I don’t know about you, but I’m not always in the mood for a big project. So, how about a small project that adds a little something to an existing item? A turning, an unfinished cabinet, or tray are perfect for this technique.
In this article I will take you through a simple step-by-step process that enhances the beauty of any wooden item.
I work with a wood turner to decorate his work in this manner, by burning in the corresponding leaf of the source tree.
Here is my process…
The pen I use for this entire burning is a Bent Wire Skew or Burnisher. This pen consists of a bent wire that is not filed or ground. This smooth rounded surface helps it to glide on the wood and render smooth straight lines, gentle curves, and shading with ease. This pen is the LRW by Colwood and was designed for me. You can buy it at http://www.thewoodcraftshop.com.
With a medium heat setting outline your leaf and stem, staying away from burning any veins.
Next turn your heat way, way, way down. The heat should be so low that when you touch pen to wood all that happens is a dent (no color). This is exactly what you want.
You will now engrave the veins on your leaf. You may wish to use a bit of pressure to do this step. Make sure you are not applying any color. The indentations will help preserve the white areas giving a reverse-out effect.
In order to fill in the texture and value of the leaf, use a quick scribble stroke with the tip of the pen. Turn your heat up and try this on a practice board until you get the effect you are looking for. You need to move quickly to get a smooth look.
Begin using a scribble stroke to fill in the first layer of the leaf. Try to avoid the engraved veins. This leaf will be built up with three layers to give it richness and depth.
In layer two you will build up more value adding dimension and texture. Continue using the scribble stroke but only in the sections shown by your reference.
Use your color photocopies as reference and notice the shading and coloring.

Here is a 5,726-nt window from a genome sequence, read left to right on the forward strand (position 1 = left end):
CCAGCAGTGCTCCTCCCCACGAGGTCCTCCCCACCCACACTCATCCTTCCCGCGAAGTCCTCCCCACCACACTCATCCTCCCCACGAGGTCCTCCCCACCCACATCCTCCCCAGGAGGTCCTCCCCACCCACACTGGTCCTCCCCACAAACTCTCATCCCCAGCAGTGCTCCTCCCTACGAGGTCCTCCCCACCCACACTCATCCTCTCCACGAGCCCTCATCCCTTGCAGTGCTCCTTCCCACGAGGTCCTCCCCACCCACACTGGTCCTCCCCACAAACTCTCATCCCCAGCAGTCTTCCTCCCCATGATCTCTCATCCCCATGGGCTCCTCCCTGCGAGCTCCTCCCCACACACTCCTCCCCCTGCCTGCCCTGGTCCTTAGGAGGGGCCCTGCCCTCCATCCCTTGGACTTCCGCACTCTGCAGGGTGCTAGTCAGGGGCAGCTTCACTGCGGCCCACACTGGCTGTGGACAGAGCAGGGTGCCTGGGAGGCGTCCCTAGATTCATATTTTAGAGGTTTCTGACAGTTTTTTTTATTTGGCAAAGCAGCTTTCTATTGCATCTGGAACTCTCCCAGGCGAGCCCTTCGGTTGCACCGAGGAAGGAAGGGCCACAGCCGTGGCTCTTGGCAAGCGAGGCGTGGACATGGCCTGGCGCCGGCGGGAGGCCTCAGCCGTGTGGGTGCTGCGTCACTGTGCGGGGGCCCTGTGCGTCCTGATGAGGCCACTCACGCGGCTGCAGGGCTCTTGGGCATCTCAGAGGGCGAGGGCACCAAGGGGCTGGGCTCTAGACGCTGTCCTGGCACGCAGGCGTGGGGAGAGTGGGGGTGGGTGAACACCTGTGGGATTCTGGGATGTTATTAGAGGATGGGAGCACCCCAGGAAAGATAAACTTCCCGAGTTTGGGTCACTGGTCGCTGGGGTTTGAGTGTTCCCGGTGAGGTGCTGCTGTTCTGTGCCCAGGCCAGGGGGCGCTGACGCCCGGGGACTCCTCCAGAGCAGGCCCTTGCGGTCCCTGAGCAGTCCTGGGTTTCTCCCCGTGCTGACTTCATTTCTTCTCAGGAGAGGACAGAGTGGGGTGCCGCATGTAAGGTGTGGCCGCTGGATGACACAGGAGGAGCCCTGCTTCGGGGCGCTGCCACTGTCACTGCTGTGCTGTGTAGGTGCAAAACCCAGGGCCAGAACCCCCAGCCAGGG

Underline the veins lightly to give the impression of a raised surface if desired. I feel this enhances the three dimensional look, but it may depend on your particular leaf.
Continue working around the leaf shading in any folds or ripples.
Once you have finished your second layer it is time to add the finishing touches. At this time you want to burn in your darkest darks. I will usually use these darks along the center vein as shown.
Make sure you pull out the darks so they blend in with the rest of the leaf. You do this by dragging the pen out from the darkest area and gradually increasing speed. When the speed increases your burn gets lighter. You want to increase speed gradually otherwise you will only get a dark blob and then nothing at all. Give the heat time to do its job.
Continue working on your leaf until you are satisfied with the final image and feel you have achieved good balance
Adding a bit of woodburning to your wood projects is a great way to accentuate the custom look of handmade objects. Even store bought unfinished wood can make a great surface.
So get outside for a nice walk through the woods and keep your eyes open to whichever “gifts” the trees offer you. They may just be handing you your next masterpiece!
Interested in diving deeper into pyrography? Be sure to sign up for my FREE Burning Basics Video series to get more information on burning techniques, projects, and more!